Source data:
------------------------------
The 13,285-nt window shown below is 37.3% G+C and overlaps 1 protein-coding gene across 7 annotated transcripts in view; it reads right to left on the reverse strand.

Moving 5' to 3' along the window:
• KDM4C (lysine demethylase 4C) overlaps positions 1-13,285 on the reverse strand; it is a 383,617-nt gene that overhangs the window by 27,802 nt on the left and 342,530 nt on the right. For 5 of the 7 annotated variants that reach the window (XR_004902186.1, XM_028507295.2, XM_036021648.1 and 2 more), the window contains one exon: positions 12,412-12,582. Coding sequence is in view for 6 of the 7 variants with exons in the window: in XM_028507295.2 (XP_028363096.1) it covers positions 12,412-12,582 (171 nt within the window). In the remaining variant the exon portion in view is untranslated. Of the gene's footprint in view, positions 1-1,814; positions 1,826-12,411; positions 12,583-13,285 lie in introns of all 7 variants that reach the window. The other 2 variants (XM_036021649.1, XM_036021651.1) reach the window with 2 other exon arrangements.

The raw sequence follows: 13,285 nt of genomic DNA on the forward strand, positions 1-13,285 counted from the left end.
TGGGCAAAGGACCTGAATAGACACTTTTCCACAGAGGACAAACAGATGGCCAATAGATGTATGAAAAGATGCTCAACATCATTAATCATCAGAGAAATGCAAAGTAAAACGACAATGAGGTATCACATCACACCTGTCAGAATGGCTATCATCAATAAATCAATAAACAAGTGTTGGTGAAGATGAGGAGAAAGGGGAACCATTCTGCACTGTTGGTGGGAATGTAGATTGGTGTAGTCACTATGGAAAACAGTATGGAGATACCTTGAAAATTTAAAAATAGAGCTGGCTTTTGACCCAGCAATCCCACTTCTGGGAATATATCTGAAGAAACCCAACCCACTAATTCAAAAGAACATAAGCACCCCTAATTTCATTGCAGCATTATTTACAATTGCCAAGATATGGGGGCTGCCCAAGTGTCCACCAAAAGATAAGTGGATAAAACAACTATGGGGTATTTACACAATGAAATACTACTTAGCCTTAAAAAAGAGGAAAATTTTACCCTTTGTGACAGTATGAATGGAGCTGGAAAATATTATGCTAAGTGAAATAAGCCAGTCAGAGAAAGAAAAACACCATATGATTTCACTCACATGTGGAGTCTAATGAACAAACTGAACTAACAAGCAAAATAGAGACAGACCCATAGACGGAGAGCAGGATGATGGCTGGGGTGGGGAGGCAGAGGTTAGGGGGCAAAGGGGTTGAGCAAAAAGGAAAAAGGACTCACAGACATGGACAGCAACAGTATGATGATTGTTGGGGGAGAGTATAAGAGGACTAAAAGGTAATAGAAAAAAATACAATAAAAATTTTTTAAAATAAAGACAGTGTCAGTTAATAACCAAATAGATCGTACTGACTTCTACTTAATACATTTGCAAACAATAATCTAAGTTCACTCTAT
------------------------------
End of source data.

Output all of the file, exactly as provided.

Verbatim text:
The 13,285-nt window shown below is 37.3% G+C and overlaps 1 protein-coding gene across 7 annotated transcripts in view; it reads right to left on the reverse strand.

Moving 5' to 3' along the window:
• KDM4C (lysine demethylase 4C) overlaps positions 1-13,285 on the reverse strand; it is a 383,617-nt gene that overhangs the window by 27,802 nt on the left and 342,530 nt on the right. For 5 of the 7 annotated variants that reach the window (XR_004902186.1, XM_028507295.2, XM_036021648.1 and 2 more), the window contains one exon: positions 12,412-12,582. Coding sequence is in view for 6 of the 7 variants with exons in the window: in XM_028507295.2 (XP_028363096.1) it covers positions 12,412-12,582 (171 nt within the window). In the remaining variant the exon portion in view is untranslated. Of the gene's footprint in view, positions 1-1,814; positions 1,826-12,411; positions 12,583-13,285 lie in introns of all 7 variants that reach the window. The other 2 variants (XM_036021649.1, XM_036021651.1) reach the window with 2 other exon arrangements.

The raw sequence follows: 13,285 nt of genomic DNA on the forward strand, positions 1-13,285 counted from the left end.
TGGGCAAAGGACCTGAATAGACACTTTTCCACAGAGGACAAACAGATGGCCAATAGATGTATGAAAAGATGCTCAACATCATTAATCATCAGAGAAATGCAAAGTAAAACGACAATGAGGTATCACATCACACCTGTCAGAATGGCTATCATCAATAAATCAATAAACAAGTGTTGGTGAAGATGAGGAGAAAGGGGAACCATTCTGCACTGTTGGTGGGAATGTAGATTGGTGTAGTCACTATGGAAAACAGTATGGAGATACCTTGAAAATTTAAAAATAGAGCTGGCTTTTGACCCAGCAATCCCACTTCTGGGAATATATCTGAAGAAACCCAACCCACTAATTCAAAAGAACATAAGCACCCCTAATTTCATTGCAGCATTATTTACAATTGCCAAGATATGGGGGCTGCCCAAGTGTCCACCAAAAGATAAGTGGATAAAACAACTATGGGGTATTTACACAATGAAATACTACTTAGCCTTAAAAAAGAGGAAAATTTTACCCTTTGTGACAGTATGAATGGAGCTGGAAAATATTATGCTAAGTGAAATAAGCCAGTCAGAGAAAGAAAAACACCATATGATTTCACTCACATGTGGAGTCTAATGAACAAACTGAACTAACAAGCAAAATAGAGACAGACCCATAGACGGAGAGCAGGATGATGGCTGGGGTGGGGAGGCAGAGGTTAGGGGGCAAAGGGGTTGAGCAAAAAGGAAAAAGGACTCACAGACATGGACAGCAACAGTATGATGATTGTTGGGGGAGAGTATAAGAGGACTAAAAGGTAATAGAAAAAAATACAATAAAAATTTTTTAAAATAAAGACAGTGTCAGTTAATAACCAAATAGATCGTACTGACTTCTACTTAATACATTTGCAAACAATAATCTAAGTTCACTCTAT